"Study to be Quiet": Hannah More and the Invention of Conservative Culture in Britain

Research output: Contribution to journalArticle

Author(s)

  • K. Gilmartin

Department/unit(s)

Publication details

JournalEnglish Literary History
DatePublished - Oct 2003
Volume70
Number of pages47
Pages (from-to)493-540
Original languageEnglish

Abstract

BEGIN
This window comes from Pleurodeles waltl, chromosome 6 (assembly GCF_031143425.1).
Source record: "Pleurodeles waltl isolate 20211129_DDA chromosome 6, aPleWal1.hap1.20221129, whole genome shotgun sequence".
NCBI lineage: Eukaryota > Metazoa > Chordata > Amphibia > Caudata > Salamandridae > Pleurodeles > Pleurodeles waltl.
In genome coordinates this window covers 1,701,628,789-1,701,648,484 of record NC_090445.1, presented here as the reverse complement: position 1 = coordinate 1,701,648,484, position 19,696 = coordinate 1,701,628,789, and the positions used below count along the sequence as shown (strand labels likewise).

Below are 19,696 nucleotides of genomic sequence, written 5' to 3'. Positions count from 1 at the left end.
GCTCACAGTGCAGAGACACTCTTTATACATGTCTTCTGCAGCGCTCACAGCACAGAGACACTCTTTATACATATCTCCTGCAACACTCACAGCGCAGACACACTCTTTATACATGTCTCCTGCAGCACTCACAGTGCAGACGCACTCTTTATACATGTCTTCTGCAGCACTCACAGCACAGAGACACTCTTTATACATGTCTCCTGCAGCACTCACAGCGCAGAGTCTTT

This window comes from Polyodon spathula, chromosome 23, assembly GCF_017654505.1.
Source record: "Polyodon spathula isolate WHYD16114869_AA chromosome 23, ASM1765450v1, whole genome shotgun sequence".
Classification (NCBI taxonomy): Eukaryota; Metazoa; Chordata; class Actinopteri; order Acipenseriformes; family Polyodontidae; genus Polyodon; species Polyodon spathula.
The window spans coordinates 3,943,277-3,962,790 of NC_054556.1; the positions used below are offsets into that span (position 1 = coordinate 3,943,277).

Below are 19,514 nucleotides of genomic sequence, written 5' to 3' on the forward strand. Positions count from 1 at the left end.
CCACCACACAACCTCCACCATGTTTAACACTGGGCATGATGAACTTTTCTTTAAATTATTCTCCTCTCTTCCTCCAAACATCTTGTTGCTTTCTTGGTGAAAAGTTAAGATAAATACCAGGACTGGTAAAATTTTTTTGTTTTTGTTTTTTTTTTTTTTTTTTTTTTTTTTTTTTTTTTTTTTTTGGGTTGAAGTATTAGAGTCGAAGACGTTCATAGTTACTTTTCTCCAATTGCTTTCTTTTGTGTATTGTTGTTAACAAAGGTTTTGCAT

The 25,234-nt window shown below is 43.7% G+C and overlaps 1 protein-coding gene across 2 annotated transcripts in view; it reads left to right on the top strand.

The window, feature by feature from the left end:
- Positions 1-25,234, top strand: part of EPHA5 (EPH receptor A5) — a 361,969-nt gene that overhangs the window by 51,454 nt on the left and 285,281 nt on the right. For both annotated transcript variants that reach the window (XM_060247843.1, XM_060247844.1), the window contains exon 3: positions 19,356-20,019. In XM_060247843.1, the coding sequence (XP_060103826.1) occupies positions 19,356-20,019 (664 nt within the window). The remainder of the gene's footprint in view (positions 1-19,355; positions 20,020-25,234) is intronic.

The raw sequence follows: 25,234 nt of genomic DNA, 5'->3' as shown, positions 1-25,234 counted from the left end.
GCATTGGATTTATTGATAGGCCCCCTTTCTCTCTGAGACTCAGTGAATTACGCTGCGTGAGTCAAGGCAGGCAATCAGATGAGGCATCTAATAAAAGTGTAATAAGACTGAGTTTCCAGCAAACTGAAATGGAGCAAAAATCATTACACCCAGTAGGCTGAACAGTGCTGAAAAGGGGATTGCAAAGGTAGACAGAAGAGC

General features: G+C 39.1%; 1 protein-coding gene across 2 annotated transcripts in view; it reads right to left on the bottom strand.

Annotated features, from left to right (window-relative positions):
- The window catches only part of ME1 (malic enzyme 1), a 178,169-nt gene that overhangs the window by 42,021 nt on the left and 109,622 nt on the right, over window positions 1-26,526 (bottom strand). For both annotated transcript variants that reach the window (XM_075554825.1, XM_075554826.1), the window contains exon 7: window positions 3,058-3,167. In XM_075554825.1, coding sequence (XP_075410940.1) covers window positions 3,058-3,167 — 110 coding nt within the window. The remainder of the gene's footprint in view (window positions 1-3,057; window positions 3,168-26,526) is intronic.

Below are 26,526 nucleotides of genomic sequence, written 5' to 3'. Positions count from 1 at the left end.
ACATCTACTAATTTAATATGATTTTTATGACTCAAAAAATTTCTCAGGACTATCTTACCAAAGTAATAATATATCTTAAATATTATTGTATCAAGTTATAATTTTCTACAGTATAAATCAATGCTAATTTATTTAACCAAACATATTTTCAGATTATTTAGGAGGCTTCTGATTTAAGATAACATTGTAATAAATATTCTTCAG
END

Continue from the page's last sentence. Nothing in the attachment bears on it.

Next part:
Although not as widely known and anthologized as Village Politics, Hannah More's 1795 History Of Tom White the Postilion and its sequel, The Way to Plenty, are in many respects more typical of the kind of writing through which her Cheap Repository Tracts (1795-1798) achieved a leading role in the antiradical and antirevolutionary campaigns of the 1790s. For this reason, Tom White can provide a useful preliminary map of More's reactionary fiction, and of the challenge it presents to our understanding of the literary history of Romantic-period Britain, particularly the impact that reactionary movements had upon cultural politics in an age of revolution. The Tom White series is typical, to begin with, in its heterogeneous narrative form (the dialogue of Village Politics is less characteristic of More's work), and in the pressure it brings to bear upon the social world More believed her readers inhabited.

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